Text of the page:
Fast food workers across the United States went on strike to protest minimum wage pay. They want their salaries doubled to $15 per hour — twice the federal minimum wage rate.

If the $15-wage-rate goes into effect, business will drop off and layoffs will take place. Some of the people who went on strike will lose their jobs. You can’t break the economic law of supply and demand without there being consequences. Demand will go down if costs go up.

But there’s another consequence that these low-wage employees are not thinking about. As a business owner, if I have to pay someone double for the same amount and kind of work, then I’m going to find someone with better skills, reliability, and work ethic.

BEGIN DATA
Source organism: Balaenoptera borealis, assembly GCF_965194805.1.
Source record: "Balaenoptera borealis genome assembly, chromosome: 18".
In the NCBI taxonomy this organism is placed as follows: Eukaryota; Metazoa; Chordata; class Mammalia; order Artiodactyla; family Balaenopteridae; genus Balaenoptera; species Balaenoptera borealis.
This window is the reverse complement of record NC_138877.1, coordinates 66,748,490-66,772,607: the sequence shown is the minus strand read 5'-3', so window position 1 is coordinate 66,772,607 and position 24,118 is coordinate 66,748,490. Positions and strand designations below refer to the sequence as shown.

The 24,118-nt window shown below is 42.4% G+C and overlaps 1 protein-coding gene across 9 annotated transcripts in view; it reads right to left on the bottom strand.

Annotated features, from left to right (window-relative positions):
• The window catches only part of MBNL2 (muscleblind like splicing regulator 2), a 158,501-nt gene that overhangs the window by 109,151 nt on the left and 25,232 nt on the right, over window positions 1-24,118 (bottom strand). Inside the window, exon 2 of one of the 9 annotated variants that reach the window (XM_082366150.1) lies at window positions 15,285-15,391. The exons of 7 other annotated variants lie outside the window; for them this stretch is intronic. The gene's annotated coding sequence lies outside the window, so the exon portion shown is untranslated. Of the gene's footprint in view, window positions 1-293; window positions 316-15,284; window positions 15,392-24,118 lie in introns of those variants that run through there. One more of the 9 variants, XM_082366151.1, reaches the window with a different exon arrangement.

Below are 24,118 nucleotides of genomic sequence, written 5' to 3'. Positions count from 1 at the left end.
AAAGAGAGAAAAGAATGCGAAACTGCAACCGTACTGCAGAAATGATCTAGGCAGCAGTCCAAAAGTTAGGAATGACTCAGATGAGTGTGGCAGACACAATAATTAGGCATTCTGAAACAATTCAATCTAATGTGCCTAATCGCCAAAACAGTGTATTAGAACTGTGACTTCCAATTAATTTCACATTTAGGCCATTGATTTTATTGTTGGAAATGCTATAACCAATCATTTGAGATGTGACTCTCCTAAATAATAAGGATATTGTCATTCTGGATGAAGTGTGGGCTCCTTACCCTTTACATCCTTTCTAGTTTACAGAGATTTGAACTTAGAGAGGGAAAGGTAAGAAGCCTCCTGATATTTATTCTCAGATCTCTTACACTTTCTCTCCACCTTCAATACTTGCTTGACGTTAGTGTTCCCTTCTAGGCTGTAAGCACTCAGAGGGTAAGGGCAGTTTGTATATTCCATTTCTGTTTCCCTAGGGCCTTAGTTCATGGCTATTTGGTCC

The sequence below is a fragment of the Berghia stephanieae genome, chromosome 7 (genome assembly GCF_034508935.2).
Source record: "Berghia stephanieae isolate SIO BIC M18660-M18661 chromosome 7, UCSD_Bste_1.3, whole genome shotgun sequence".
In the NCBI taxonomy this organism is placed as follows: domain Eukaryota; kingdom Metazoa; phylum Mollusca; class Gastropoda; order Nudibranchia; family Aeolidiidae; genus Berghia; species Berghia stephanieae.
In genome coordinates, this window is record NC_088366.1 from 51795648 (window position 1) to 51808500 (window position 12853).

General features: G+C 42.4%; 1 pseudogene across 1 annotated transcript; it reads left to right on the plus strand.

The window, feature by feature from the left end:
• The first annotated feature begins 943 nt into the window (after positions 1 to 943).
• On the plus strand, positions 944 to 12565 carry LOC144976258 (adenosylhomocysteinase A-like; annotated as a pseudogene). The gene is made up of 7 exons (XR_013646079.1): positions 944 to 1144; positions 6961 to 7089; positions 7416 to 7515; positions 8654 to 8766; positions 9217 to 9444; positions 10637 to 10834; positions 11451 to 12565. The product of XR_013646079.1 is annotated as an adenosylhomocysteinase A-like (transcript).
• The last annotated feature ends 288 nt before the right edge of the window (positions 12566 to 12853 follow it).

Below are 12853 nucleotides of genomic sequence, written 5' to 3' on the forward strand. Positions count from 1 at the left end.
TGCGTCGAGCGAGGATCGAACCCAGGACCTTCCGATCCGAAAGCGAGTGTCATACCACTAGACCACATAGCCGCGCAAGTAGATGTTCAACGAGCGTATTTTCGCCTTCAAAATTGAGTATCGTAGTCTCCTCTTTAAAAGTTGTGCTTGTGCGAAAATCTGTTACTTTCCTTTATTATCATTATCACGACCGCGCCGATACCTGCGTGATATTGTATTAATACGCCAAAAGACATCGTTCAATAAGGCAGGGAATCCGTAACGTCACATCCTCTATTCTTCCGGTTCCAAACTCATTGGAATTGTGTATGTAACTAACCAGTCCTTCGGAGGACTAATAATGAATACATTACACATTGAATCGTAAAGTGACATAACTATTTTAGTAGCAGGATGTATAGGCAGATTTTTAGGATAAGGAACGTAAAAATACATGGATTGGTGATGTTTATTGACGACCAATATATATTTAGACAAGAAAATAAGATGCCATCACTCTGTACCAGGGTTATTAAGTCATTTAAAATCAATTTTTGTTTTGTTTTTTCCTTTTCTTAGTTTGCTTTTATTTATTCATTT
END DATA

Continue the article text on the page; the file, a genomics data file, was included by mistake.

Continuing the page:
Unskilled workers will end up being displaced by more skilled workers. Take a look at youth unemployment. Lows or no skilled workers are priced out of the market.

The best employees in the fast food industry, if they decide to make a career out of the business, don’t remain minimum wage employees. They work their way up to management.

I worked at a supermarket in Ft. Lauderdale after graduating from college. I stocked shelves for 10 to 12 hours each day six days a week. Management saw my work ethic and offered me the assistant manager’s job at the new store that they were opening.